Although carnosine synthesis rates are not the sole factor that regulates intramuscular carnosine, it seems that higher activity of carnosine synthase induced by increased β-alanine availability predominates over other factors during supplementation periods, thereby leading M-Carn to increase in virtually all individuals. When β-alanine supplementation ceases, this mechanism driving carnosine accretion stops and then an imbalance favoring carnosine degradation/removal from skeletal muscle starts to predominate over carnosine synthesis, ultimately leading to a slow process of returning carnosine to baseline levels. When baseline levels are reached, a balance between carnosine synthesis/degradation and movement in to or out of the muscle cells seems to occur. At least three different mechanisms may account for carnosine washout, namely, intramuscular carnosine degradation by tissue dipeptidases, transport of the intact dipeptide out of muscle cells, and carnosine quenching via reaction with reactive species. However, it is still uncertain whether these mechanisms can occur in vivo in human skeletal muscle, except for carnosine quenching by reactive species, which have been demonstrated to occur in humans (9,37), although to an extent that is too low to significantly contribute to carnosine washout.
Tissue carnosine dipeptidase 2 (CN2) is the only known enzyme capable of degrading carnosine in skeletal muscle. However, CN2 is nonspecific and has a low affinity for carnosine (38). Moreover, the literature is controversial as to whether CN2 has catalytic activity toward carnosine under physiological conditions. Teufel et al. (39) demonstrated that CN2 can degrade carnosine into its constituent amino acids in alkaline (pH 9.5) conditions but not at a physiologically relevant pH (7.5), leading the authors to suggest that carnosine is not a substrate of CN2 in vivo. Different results were reported by Margolis et al. (40), however, who showed that CN2 can hydrolyze carnosine in murine tissues, such as the kidney, skeletal muscle, and brain at pH 7.5. Interestingly, the catalytic activity in muscle, despite being low, slightly increased under high carnosine concentrations (40). If we were to assume that skeletal muscle CN2 operates in a similar fashion in humans, then the slow carnosine decay might be explained by an increase in CN2 activity driven by increased substrate (i.e., higher carnosine levels), which tends to return to its baseline activity by the time that M-Carn reaches presupplementation levels. Alternatively, carnosine decay could also be attributed to the activity of dipeptide transporters, mostly by PHT1, which has been shown to be expressed in human skeletal muscle (41) and could result in carnosine being exported from the muscle cells to the bloodstream. Although it remains to be experimentally determined whether carnosine can be transported out of muscle cells by PHT1, circumstantial evidence suggests this may occur in conditions such as intensive exercise (37), although other studies did not confirm this mechanism (9).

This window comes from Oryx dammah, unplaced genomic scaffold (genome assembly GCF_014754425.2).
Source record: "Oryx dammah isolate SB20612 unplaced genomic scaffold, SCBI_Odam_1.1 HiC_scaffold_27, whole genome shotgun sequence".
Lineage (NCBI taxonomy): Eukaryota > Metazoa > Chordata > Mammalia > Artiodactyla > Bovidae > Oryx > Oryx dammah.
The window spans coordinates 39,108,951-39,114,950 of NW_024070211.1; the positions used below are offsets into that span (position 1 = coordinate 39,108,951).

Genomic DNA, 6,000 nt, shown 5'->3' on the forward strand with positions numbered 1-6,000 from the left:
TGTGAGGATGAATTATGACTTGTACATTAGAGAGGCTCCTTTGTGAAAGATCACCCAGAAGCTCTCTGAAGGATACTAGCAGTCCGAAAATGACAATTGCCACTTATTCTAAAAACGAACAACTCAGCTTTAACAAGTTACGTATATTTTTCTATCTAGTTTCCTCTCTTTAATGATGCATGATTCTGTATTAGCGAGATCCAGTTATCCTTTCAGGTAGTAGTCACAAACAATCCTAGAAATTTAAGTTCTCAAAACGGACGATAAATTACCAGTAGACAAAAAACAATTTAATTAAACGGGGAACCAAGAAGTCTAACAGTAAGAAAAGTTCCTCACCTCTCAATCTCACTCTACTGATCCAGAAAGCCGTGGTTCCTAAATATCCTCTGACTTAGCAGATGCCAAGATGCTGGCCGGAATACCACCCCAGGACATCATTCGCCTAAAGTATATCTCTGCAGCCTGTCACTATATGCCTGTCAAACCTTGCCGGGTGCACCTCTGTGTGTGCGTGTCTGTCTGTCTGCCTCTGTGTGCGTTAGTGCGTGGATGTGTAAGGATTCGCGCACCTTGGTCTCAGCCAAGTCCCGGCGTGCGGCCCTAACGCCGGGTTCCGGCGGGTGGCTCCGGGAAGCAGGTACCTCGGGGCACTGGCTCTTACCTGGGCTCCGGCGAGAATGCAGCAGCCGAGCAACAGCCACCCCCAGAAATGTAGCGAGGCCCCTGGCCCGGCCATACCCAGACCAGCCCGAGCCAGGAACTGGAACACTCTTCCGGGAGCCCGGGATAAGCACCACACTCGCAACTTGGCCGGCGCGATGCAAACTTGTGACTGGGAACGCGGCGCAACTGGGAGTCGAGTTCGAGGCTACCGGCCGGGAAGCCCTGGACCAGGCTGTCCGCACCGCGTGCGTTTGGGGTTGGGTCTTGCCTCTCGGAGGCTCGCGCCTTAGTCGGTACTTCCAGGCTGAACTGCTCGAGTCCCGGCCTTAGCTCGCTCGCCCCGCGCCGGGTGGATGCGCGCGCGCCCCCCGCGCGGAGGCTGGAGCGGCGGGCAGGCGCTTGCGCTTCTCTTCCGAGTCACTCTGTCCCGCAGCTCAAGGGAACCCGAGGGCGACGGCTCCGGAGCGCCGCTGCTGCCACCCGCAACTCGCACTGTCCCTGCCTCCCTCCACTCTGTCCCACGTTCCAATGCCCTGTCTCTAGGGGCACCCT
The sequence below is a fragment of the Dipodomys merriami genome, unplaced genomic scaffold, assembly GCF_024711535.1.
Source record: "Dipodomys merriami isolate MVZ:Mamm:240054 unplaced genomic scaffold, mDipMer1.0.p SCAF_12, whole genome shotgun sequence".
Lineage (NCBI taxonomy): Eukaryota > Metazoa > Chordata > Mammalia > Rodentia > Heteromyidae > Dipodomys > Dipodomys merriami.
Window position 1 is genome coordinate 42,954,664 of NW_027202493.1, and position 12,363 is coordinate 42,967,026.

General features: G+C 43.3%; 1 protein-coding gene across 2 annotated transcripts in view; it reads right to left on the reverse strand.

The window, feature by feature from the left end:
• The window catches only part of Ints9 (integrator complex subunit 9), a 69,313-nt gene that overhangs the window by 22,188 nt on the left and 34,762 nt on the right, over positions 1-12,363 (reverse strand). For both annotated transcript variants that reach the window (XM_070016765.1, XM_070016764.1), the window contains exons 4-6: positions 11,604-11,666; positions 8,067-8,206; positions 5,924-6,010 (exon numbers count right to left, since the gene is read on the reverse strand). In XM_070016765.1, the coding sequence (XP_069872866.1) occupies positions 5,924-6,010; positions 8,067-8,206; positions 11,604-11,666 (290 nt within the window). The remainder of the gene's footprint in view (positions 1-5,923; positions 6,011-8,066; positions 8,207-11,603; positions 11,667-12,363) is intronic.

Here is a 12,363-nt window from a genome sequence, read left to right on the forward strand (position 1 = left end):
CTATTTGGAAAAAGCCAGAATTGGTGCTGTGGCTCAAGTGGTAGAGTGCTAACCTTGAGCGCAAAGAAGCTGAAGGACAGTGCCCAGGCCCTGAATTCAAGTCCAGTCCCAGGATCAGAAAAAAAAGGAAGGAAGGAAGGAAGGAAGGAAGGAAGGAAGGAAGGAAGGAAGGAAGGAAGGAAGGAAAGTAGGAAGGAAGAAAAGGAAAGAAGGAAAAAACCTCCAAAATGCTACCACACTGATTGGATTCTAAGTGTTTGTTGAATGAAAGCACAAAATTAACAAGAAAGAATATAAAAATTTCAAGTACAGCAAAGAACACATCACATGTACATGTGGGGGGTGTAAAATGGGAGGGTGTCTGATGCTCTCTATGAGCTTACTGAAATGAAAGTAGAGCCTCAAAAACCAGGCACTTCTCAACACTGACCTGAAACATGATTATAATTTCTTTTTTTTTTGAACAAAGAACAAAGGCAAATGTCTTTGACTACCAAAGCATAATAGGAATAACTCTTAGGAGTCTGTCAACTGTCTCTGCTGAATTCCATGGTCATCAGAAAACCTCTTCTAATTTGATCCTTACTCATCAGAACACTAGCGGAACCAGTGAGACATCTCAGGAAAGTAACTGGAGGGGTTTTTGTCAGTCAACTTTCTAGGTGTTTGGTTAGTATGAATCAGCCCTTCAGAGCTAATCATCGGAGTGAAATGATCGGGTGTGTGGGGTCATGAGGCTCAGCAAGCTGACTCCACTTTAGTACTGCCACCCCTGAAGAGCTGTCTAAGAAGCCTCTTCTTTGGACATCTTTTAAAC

As for the washout mechanism, we therefore propose that, with the cessation of β-alanine supplementation, the reduced β-alanine availability would reduce carnosine synthase activity, thereby leading carnosine synthesis rates to quickly return to baseline levels. Carnosine degradation rates, on the other hand, would be still be above basal. Thus, increased carnosine in muscle would result in a higher activity of CN2, therefore explaining the overall imbalance between carnosine synthesis and degradation in favor of degradation. Because the catalytic efficiency of CN2 is poor and the rate of carnosine degradation is subsequently low, the increase in CN2 activity due to the increased substrate availability would be just sufficient to unbalance carnosine homeostasis toward degradation, but not sufficiently fast to result in an observable exponential curve that is clearly distinguishable from a linear curve. The notion that only minor differences between carnosine synthesis and degradation underpin the slow washout pattern, leading to a remarkable similarity between linear and exponential decays, can explain the inconsistencies between previous studies in describing the kinetics of carnosine decay (17–19). The proposed mechanisms underlying carnosine loading and washout are illustrated in Figure 5.